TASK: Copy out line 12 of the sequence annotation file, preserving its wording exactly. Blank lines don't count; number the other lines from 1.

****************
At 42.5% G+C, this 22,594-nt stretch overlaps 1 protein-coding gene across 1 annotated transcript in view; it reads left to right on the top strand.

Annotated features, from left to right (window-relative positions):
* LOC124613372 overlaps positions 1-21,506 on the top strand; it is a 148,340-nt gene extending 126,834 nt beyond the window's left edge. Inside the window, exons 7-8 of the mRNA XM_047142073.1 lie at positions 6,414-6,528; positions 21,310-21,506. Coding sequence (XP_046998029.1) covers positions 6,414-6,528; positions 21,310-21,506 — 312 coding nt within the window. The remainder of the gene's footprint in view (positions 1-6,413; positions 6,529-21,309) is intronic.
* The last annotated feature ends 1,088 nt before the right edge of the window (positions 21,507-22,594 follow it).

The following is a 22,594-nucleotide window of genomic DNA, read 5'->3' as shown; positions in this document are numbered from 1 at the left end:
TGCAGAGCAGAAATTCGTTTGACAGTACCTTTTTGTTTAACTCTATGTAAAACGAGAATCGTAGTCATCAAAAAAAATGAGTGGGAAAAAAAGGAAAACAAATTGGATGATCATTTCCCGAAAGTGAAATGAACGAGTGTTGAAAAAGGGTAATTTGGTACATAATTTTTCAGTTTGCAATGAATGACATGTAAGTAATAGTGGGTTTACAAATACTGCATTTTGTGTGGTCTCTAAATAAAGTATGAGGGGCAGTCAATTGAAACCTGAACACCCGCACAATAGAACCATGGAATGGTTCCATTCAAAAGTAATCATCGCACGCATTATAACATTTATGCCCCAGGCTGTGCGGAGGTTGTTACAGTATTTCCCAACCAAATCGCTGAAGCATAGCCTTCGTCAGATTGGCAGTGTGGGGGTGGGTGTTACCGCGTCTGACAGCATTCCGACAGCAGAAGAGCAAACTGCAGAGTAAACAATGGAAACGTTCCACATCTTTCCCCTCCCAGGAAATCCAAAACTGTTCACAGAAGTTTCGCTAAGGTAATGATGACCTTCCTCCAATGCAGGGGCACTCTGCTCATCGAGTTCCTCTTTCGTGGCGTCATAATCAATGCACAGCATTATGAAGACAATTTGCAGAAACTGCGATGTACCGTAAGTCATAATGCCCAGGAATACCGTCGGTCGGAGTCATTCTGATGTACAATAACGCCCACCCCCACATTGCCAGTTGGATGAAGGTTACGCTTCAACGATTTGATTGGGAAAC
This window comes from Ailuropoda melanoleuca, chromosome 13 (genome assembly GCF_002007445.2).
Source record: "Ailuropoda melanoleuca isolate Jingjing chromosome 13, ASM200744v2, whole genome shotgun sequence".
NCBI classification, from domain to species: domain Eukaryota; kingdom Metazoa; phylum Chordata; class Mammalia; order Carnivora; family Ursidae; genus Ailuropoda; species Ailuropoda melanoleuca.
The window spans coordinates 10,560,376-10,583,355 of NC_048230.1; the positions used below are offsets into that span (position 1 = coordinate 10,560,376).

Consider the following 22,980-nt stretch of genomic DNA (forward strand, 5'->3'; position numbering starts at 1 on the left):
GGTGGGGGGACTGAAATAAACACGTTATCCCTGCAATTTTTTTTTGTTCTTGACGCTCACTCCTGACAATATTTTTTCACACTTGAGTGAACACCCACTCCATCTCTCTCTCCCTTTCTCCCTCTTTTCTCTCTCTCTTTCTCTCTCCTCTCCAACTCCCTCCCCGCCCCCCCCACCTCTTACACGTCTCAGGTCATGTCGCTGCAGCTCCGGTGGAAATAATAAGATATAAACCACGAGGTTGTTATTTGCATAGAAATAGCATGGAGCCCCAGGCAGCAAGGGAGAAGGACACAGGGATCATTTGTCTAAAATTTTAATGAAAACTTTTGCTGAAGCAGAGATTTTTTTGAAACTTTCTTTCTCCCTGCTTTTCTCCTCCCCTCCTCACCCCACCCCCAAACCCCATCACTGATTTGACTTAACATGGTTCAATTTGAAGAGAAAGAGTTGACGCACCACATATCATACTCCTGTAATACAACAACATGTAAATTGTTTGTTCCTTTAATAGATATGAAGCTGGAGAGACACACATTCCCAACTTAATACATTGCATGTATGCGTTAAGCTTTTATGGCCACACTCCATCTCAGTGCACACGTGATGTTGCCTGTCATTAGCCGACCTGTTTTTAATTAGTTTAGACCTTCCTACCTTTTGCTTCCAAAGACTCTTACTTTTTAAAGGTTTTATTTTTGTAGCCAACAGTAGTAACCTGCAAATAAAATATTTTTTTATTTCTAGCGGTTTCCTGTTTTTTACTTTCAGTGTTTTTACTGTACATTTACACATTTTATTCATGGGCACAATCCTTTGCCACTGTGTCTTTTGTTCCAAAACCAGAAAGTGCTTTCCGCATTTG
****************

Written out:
GGTGGGGGGACTGAAATAAACACGTTATCCCTGCAATTTTTTTTTGTTCTTGACGCTCACTCCTGACAATATTTTTTCACACTTGAGTGAACACCCACTCCATCTCTCTCTCCCTTTCTCCCTCTTTTCTCTCTCTCTTTCTCTCTCCTCTCCAACTCCCTCCCCGCCCCCCCCACCTCTTACACGTCTCAGGTCATGTCGCTGCAGCTCCGGTGGAAATAATAAGATATAAACCACGAGGTTGTTATTTGCATAGAAATAGCATGGAGCCCCAGGCAGCAAGGGAGAAGGACACAGGGATCATTTGTCTAAAATTTTAATGAAAACTTTTGCTGAAGCAGAGATTTTTTTGAAACTTTCTTTCTCCCTGCTTTTCTCCTCCCCTCCTCACCCCACCCCCAAACCCCATCACTGATTTGACTTAACATGGTTCAATTTGAAGAGAAAGAGTTGACGCACCACATATCATACTCCTGTAATACAACAACATGTAAATTGTTTGTTCCTTTAATAGATATGAAGCTGGAGAGACACACATTCCCAACTTAATACATTGCATGTATGCGTTAAGCTTTTATGGCCACACTCCATCTCAGTGCACACGTGATGTTGCCTGTCATTAGCCGACCTGTTTTTAATTAGTTTAGACCTTCCTACCTTTTGCTTCCAAAGACTCTTACTTTTTAAAGGTTTTATTTTTGTAGCCAACAGTAGTAACCTGCAAATAAAATATTTTTTTATTTCTAGCGGTTTCCTGTTTTTTACTTTCAGTGTTTTTACTGTACATTTACACATTTTATTCATGGGCACAATCCTTTGCCACTGTGTCTTTTGTTCCAAAACCAGAAAGTGCTTTCCGCATTTG